Latest papers in fluid mechanics

An engineering application of Prosperetti and Lezzi equation to solve underwater explosion bubbles

Physics of Fluids - Thu, 01/28/2021 - 11:43
Physics of Fluids, Volume 33, Issue 1, January 2021.
The dynamic behaviors of underwater explosion bubbles differ for different explosives. The explosive characteristic parameters will result in a greater impact on the motion characteristics of the bubbles. Based on the bubble dynamics equation established by Prosperetti and Lezzi [“Bubble dynamics in a compressible liquid. Part 1. First-order theory,” J. Fluid Mech. 168, 457âĂŞ-478 (1986); “Bubble dynamics in a compressible liquid. Part 2. Second-order theory,” J. Fluid Mech. 185, 289âĂŞ-321 (1987)], we proposed an initial condition and an equation of state (EOS) form applicable for calculating the underwater explosion bubble dynamics of different explosives. With the assumption of instantaneous detonation and initial shock wave formation at the gas–liquid boundary, we calculated the initial state of the bubble boundary and established the initial condition for calculating explosion bubbles. Using the Jones–Wilkins–Lee EOS for different explosives, we constructed an isentropic EOS with a polytropic exponent that varied with density. We calculated and analyzed the differences in the initial expansions and the subsequent oscillations of underwater explosion bubbles with different explosives as well as the effects of different explosive parameters on the explosion bubble dynamics. This study showed that the proposed initial condition and the EOS form with a polytropic exponent that varied with density yielded good calculation accuracy and achieve close association of the underwater explosion bubbles with the properties of the explosive detonation and the characteristics of the detonation products. In addition, the explosion bubbles differed in the initial expansion, where the bubbles produced by explosives with higher densities and greater detonation velocities expanded more rapidly.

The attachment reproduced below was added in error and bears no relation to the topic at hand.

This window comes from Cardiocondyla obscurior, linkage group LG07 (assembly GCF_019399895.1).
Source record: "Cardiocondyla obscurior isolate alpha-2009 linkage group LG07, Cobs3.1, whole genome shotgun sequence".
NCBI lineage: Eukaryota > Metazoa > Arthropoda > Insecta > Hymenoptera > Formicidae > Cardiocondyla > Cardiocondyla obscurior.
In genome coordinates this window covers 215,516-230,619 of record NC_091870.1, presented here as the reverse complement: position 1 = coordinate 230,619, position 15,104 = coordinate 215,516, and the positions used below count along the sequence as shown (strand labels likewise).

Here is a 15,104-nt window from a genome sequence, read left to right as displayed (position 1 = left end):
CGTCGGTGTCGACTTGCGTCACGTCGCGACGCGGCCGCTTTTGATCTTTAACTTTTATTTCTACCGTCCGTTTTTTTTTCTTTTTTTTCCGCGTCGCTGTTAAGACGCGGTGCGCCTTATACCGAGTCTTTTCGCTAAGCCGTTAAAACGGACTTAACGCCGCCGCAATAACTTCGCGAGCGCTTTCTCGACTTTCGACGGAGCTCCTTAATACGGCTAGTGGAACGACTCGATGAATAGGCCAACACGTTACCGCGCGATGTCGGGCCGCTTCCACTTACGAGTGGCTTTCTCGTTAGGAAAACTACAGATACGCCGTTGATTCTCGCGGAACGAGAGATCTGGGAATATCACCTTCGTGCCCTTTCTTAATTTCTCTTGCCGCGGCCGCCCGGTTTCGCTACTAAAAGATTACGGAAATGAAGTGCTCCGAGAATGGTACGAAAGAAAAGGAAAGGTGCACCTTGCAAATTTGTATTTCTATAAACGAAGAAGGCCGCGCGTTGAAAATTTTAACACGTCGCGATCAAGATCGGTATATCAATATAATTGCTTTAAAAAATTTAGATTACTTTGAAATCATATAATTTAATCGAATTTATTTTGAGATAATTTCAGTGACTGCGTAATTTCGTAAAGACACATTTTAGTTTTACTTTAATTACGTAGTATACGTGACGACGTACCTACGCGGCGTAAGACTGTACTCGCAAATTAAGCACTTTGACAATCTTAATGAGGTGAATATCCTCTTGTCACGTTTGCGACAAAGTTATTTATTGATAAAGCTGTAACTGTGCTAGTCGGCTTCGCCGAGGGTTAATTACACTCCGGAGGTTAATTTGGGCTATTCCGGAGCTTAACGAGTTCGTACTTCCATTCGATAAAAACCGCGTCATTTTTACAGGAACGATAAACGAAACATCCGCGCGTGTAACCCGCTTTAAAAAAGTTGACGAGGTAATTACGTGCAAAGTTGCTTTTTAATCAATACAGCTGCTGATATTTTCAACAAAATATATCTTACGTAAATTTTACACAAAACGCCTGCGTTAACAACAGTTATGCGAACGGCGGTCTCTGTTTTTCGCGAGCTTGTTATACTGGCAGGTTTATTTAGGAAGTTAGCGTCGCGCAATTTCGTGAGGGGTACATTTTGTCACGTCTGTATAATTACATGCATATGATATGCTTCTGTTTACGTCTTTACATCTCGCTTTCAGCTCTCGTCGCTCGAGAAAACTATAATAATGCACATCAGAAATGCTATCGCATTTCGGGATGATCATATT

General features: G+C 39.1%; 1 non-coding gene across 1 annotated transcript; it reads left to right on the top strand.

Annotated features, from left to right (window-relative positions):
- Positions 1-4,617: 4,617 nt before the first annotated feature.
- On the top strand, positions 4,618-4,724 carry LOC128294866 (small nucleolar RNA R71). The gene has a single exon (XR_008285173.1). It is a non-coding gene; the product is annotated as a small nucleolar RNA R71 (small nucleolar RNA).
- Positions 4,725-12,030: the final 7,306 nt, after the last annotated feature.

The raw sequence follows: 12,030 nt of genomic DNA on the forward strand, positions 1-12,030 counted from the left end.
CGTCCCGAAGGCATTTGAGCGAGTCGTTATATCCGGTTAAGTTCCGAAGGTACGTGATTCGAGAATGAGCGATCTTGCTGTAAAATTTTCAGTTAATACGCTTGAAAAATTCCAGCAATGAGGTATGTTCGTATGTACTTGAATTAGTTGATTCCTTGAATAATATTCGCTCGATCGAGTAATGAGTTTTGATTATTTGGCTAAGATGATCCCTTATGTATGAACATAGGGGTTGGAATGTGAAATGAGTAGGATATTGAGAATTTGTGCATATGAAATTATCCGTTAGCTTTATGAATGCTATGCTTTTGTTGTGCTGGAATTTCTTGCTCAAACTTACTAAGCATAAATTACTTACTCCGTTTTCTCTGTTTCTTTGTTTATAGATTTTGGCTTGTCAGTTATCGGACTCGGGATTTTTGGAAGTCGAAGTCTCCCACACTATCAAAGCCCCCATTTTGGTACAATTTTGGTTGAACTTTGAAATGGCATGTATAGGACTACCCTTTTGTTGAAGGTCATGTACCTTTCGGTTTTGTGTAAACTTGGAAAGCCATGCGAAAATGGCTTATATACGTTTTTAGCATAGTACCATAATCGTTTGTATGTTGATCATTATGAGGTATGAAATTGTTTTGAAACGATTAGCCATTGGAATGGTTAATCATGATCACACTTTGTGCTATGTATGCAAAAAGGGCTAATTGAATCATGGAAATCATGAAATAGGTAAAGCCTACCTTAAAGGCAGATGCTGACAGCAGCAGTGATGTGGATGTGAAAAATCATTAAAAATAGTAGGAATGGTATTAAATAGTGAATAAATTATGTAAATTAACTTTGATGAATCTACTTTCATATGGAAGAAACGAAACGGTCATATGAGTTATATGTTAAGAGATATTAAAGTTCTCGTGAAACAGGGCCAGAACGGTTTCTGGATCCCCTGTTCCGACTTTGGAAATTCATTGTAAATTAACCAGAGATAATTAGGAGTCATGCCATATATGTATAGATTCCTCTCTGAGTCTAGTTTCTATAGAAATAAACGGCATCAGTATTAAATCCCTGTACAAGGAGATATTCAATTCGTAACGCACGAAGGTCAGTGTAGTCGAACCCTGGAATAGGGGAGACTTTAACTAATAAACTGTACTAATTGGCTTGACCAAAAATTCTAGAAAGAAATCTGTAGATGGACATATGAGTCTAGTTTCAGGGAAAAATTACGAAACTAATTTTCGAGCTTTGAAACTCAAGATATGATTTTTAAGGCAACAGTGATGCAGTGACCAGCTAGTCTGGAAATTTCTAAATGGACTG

Axisymmetry breaking, chaos, and symmetry recovery in bubble film thickness profiles due to evaporation-induced Marangoni flows

Physics of Fluids - Thu, 01/28/2021 - 11:37
Physics of Fluids, Volume 33, Issue 1, January 2021.
Understanding the dynamics of evaporating thin liquid films is of practical and fundamental interest. Practically, this understanding is crucial for tuning bubble stability, while fundamentally thin films are an excellent platform to study the characteristics of evaporation-driven two-dimensional (2D) flows. Here, we experimentally study, across a wide range of volatile species concentrations (c0), the spatial and temporal dynamics of film thickness profiles [h(r, θ, t)] over bubbles in binary liquid mixtures subjected to evaporation-induced Marangoni flows. Initially, we probe the spatial structure and show that the spatial symmetry of the film thickness profiles is non-monotonic functions of volatile species concentration with profiles being axisymmetric for both very low (∼1%) and very high (∼90%) concentrations. The temporal evolution of the film thickness fluctuations reveals a similar non-monotonic dependence between the species concentration and the spatial prevalence of fluctuation stochasticity. At a tested intermediate species concentration of 50%, we observe a complete breakdown in spatial symmetry and obtain film thickness fluctuations that are chaotic everywhere in space with spatially invariant fluctuation statistics and rapidly decaying spatial correlation. The observed non-monotonic behavior is a result of the system sensitivity to ambient perturbations scaling as Δγc0(1 − c0)/μ, where Δγ is the difference in equilibrium surface tension between the two species in the mixture and μ is the dynamic viscosity. These insights along with the reported experimental setup serve as an excellent platform to further investigate evaporation-driven 2D chaotic flows.